How to automatically convert all Enumerable to List when using Entity Framework?

I have this POST endpoint in my ASP.NET Core Web API (with Entity Framework):

[HttpPost]
public async Task<ActionResult<Game>> PostGame(Game game) {

  ...

  game.State = new GameState();
  game.State.Map.Rows = game.State.Map.Rows.ToList();

  ...
}

Then I have these two classes:
public class MapRow {

  public int Id { get; set; }
  public IEnumerable<MapColumn> Columns { get; set; }

  public MapRow() { }

  public MapRow(IEnumerable<MapColumn> columns) {
    Columns = columns;
  }
}

public class Map {

  public long Id { get; set; }
  public IEnumerable<MapRow> Rows { get; set; }

  public Map() { }

  public Map(IEnumerable<MapRow> rows) {
    Rows = rows;
  }
}

Which has two Enumerables that need to be converted to a List or Entity Framework will throw an error similar to this:

System.InvalidOperationException: The type of navigation property ‘Columns’ on the entity type ‘MapRow’ is ‘SelectRangeIterator’ which does not implement ICollection. Collection navigation properties must implement ICollection<> of the target type.

I solved this error for my Rows by calling .ToList() in the endpoint itself. However since there are multiple endpoints and you can have Enumerables that are quite nested it’s quickly becoming unmaintainable having to convert every Enumerable to a List manually.

Is there an easier way that would allow me to automate this?

Answers:

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Method 1

For EF entities, navigation properties for collections should be declared as ICollection<T> rather than IEnumerable<T>. So for instance:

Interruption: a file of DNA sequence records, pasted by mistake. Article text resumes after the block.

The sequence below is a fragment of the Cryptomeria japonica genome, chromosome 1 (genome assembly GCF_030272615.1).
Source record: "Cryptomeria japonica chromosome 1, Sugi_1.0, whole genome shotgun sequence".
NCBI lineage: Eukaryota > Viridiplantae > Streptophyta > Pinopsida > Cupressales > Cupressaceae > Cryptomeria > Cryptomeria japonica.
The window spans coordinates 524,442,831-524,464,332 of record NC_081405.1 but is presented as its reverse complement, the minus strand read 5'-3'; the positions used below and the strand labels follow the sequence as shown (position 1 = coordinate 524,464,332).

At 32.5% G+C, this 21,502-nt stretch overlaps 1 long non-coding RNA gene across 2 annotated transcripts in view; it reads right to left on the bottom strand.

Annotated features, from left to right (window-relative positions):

public class MapRow {

  public int Id { get; set; }
  public virtual ICollection<MapColumn> Columns { get; set; } = new List<MapColumn>();

  public MapRow() { }

  public MapRow(IEnumerable<MapColumn> columns) {
    Columns = columns;
  }
}

public class Map {

  public long Id { get; set; }
  public virtual IColleciton<MapRow> Rows { get; set; } = new List<MapRow>();

  public Map() { }

  public Map(IEnumerable<MapRow> rows) {
    Rows = rows;
  }
}

ICollection<T> extends IEnumerable<T> so any method expecting IEnumerable will be perfectly content with ICollection. It’s a different story when you try passing an IEnumerable to something expecting IList or ICollection.

Declaring them as virtual also allows for EF to assign proxies to these properties to assist with lazy loading if they are needed and the DbContext is still available. It also helps to auto-initialize the properties to a new collection so that when new-ing up a Map, you can immediately start adding Rows and Columns without risking NullReferenceExceptions.


All methods was sourced from stackoverflow.com or stackexchange.com, is licensed under cc by-sa 2.5, cc by-sa 3.0 and cc by-sa 4.0

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